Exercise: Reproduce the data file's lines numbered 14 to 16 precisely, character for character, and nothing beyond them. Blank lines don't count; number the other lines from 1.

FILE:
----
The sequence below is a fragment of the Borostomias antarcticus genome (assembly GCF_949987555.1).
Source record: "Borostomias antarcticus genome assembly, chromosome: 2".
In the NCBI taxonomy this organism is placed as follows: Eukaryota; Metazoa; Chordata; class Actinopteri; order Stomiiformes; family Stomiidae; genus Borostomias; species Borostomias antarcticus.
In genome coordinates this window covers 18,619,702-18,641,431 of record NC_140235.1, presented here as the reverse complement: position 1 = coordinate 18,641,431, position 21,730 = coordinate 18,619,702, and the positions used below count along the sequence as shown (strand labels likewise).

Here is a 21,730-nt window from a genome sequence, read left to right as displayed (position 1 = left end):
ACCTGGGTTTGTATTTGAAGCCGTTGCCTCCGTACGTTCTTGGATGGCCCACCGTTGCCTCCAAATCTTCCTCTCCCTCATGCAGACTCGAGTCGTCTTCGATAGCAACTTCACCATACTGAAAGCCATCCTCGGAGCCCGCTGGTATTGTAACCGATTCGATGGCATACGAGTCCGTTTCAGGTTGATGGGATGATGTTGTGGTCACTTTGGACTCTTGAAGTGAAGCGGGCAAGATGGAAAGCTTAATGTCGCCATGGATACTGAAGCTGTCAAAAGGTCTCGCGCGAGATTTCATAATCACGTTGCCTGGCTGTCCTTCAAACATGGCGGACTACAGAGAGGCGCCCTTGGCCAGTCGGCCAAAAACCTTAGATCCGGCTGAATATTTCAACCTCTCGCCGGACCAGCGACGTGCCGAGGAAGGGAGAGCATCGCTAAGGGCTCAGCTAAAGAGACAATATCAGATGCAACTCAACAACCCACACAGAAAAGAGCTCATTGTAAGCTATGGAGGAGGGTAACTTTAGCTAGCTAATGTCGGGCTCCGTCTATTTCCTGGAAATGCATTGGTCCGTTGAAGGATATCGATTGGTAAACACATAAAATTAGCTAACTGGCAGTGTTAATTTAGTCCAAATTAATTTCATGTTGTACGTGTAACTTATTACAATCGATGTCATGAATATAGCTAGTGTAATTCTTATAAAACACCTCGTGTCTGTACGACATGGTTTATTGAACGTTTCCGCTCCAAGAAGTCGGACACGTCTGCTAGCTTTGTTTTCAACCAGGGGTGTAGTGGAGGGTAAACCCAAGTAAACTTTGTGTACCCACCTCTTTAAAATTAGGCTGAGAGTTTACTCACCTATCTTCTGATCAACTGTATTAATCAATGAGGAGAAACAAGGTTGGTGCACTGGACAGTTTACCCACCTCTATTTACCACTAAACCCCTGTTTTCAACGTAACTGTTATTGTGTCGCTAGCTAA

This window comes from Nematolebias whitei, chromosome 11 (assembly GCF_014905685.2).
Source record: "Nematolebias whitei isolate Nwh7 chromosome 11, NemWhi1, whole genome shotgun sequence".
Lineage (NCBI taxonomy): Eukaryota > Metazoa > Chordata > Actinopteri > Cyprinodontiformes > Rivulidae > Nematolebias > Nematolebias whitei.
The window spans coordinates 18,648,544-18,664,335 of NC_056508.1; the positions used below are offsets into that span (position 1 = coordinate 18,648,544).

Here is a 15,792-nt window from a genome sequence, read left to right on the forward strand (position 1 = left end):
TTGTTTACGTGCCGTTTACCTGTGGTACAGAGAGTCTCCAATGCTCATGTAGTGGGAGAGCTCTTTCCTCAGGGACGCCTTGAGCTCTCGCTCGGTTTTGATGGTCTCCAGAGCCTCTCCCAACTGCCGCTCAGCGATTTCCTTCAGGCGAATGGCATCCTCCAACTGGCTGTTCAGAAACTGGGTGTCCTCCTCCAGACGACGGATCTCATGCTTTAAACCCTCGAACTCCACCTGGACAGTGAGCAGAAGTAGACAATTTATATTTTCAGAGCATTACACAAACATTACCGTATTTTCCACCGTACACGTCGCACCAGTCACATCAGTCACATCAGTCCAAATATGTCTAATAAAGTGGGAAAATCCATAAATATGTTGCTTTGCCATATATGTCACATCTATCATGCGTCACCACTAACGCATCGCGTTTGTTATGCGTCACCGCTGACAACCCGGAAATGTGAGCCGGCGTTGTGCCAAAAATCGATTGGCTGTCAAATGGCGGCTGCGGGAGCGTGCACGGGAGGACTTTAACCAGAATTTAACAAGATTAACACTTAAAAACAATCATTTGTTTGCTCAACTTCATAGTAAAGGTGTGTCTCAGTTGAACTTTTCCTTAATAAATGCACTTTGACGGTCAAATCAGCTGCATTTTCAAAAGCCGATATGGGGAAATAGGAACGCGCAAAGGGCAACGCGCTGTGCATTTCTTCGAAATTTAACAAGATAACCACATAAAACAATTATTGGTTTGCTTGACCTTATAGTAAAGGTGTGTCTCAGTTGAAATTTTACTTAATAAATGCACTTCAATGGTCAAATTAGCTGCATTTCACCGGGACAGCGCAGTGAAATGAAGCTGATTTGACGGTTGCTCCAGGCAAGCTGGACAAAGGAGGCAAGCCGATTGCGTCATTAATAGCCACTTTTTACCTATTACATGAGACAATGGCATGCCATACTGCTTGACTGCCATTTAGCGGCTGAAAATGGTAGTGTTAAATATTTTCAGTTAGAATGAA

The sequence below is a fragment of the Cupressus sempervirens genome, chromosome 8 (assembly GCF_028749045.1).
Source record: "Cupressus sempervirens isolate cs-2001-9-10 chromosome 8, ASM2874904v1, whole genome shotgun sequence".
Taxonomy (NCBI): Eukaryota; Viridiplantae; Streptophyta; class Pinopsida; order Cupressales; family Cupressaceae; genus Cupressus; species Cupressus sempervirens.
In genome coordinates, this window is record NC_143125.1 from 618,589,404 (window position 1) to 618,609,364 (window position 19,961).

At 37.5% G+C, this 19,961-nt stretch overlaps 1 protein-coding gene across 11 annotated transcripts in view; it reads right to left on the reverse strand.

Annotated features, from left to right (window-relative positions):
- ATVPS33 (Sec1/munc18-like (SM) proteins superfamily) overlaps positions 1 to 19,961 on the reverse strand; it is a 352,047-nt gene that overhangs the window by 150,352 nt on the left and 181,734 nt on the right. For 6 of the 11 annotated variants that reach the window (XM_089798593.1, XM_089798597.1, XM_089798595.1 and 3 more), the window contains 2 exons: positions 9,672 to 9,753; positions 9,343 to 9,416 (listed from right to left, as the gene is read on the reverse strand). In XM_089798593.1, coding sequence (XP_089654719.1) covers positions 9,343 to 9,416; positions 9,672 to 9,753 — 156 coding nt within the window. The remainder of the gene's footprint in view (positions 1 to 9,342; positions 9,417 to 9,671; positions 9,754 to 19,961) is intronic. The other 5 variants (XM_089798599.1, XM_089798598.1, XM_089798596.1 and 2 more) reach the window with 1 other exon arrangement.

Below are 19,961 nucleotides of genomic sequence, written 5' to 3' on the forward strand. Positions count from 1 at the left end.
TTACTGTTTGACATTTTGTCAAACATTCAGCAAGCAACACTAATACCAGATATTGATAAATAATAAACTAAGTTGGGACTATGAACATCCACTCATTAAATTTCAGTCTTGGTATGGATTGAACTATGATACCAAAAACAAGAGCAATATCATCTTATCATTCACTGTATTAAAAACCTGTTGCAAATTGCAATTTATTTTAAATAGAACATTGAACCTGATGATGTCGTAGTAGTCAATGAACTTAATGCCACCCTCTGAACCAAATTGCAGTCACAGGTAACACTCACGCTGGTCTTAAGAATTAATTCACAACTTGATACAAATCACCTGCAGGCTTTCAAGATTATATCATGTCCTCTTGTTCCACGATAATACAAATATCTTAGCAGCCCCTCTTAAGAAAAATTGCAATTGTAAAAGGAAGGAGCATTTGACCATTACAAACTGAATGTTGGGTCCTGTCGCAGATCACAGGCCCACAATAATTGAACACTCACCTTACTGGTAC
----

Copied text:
Source record: "Cupressus sempervirens isolate cs-2001-9-10 chromosome 8, ASM2874904v1, whole genome shotgun sequence".
Taxonomy (NCBI): Eukaryota; Viridiplantae; Streptophyta; class Pinopsida; order Cupressales; family Cupressaceae; genus Cupressus; species Cupressus sempervirens.
In genome coordinates, this window is record NC_143125.1 from 618,589,404 (window position 1) to 618,609,364 (window position 19,961).